Monday, October 4, 2010
Help Me Howard: Baby Not Sick
If you were in the hospital, they told you something was wrong, treated you, then came in a few days later and they said, 'Oops. There is nothing wrong with you.' Do you have to pay for that unneeded medical care? It's a question we got, so let's bring in Help Me Howard with Patrick Fraser.
WSVN -- The good news: Kerry and Bianca's daughter is just what they expected.
Bianca Chow, mother: "Yes, and more. Definitely. She is a great baby."
Now the bad news. After Kristy was born, her parents were terrified.
Bianca Chow: "The nurse just took her away and said that some of the results had come out with a problem."
The Chows were told Kristy's blood work showed she may have a bacterial infection. She was taken to the intensive care unit, where she was hooked to an IV. More blood was drawn, and then they did a spinal tap.
Bianca Chow: "I cried, I cried. I couldn't stop crying."
After three days, the Chows say, the baby's doctor came to talk to them.
Kerry Chow, father: "The doctor told us, 'There was a mistake. It was contaminated. Test was contaminated. Test was contaminated, so the baby was fine the whole time. The baby was fine the whole time."
Once the shock wore off, the Chows were happy. Kristy was healthy, and they could go home. But of course, bad news followed.
Bianca Chow: "You keep getting more bills, more bills, and you just don't know where it's going to end."
First came the lab and doctor bills, then this $18,944 hospital bill that includes those three days in intensive care. The Chows have insurance, but their co-payment is almost $4,000.
Bianca Chow: "It's overwhelming. It's very overwhelming, because we both work and we are on top of our bills, and we would never want to not pay anybody."
The Chows paid their share of the lab bills and doctor bills, but they say paying the hospital bill for a stay in intensive care that was not needed is not fair.
Bianca Chow: "It's not fair to her. It's not fair to us. It's not fair to anybody if it happens to anybody else."
Well Howard, if there is a mistake, do you have to pay for the extra days in the hospital?
Howard Finkelstein: "This is complicated. If the mistake rises to the level of malpractice, meaning that the hospital performed below the standard of acceptable care, then you do not have to pay those medical bills. However, if the medical care was the appropriate procedure, just because it turns out the care was not needed does not make it a legal mistake."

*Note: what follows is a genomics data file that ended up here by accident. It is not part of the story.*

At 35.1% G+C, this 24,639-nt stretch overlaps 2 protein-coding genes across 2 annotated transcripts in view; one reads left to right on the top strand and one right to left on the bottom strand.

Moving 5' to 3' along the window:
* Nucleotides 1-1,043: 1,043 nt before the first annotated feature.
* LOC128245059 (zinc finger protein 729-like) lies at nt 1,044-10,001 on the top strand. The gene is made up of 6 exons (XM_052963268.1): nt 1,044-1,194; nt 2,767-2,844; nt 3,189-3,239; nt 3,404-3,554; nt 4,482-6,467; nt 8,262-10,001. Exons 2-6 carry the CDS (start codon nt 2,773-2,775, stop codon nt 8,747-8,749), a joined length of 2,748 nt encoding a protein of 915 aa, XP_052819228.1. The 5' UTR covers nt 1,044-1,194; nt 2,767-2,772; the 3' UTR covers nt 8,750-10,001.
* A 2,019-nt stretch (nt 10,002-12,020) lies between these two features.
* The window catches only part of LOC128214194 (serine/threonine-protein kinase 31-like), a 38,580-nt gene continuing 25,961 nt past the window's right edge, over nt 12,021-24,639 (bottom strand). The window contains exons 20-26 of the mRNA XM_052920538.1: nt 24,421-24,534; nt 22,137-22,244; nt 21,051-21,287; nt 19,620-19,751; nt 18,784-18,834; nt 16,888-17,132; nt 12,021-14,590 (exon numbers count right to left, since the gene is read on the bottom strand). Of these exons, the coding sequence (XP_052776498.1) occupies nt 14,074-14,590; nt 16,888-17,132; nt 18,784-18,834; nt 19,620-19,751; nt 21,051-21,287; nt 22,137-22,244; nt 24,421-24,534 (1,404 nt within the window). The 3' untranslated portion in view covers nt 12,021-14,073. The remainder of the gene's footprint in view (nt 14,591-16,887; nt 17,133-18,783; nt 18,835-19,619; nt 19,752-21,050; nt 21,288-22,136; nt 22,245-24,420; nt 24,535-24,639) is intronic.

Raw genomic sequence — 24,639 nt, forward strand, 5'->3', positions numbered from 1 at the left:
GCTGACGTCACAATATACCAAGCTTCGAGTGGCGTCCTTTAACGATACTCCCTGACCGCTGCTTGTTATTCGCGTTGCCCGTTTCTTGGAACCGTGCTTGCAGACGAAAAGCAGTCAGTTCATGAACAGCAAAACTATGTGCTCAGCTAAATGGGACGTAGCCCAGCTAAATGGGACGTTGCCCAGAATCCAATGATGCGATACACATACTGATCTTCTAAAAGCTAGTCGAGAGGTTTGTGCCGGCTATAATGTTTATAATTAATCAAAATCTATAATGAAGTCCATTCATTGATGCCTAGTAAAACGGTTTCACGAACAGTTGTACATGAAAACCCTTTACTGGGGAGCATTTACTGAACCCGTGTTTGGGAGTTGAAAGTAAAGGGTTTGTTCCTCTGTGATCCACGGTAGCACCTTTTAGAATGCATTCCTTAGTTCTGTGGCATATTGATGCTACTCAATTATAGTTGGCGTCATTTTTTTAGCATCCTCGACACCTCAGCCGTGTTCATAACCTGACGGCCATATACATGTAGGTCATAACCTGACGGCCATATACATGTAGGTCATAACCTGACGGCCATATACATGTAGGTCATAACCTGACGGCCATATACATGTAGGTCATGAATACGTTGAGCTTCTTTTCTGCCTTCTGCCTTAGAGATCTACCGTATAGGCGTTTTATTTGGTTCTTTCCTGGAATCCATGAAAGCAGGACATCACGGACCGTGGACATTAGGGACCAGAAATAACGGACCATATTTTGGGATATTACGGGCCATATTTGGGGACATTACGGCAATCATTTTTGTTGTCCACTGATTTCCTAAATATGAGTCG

A spokesperson for the hospital told me they don't charge patients if there was a mistake. But in this case, they said, there was no mistake, that when the mother delivered, she had a beta strep infection, not usually dangerous for an adult but dangerous for a newborn, that it would take 48 hours for the lab to determine if the baby was born with the infection, and in those 48 hours, the baby could die. So they started her on tests that included a spinal tap. Their protocol requires it to insure the baby stays healthy, and they followed their protocol.
Howard Finkelstein: "One thing you can't dispute: medical procedures are extremely complicated. It takes a medical professional to explain why things are done or need to be done. If you think a mistake was made and your doctor's explanation doesn't satisfy you, contact a malpractice attorney. Let them determine if it was a mistake or a proper procedure."
The Chows will have to find a way to pay that large hospital bill, but at least they have a healthy baby to make them smile.
Kerry Chow: "Best thing that's ever happened to us."
Patrick Fraser: "In this case, it appears there was no mistake. But in other cases, how difficult is it to prove malpractice? Very difficult. Not only do you have to prove they made a mistake but that it was a significant mistake that hurt you badly. It's also expensive, which is why lawyers only take cases they think they are almost guaranteed to win."
Babied a problem you need to pass on? Need someone to give you intensive care? Let us take a shot. We will nurse you along and infect you with satisfaction, or so we hope.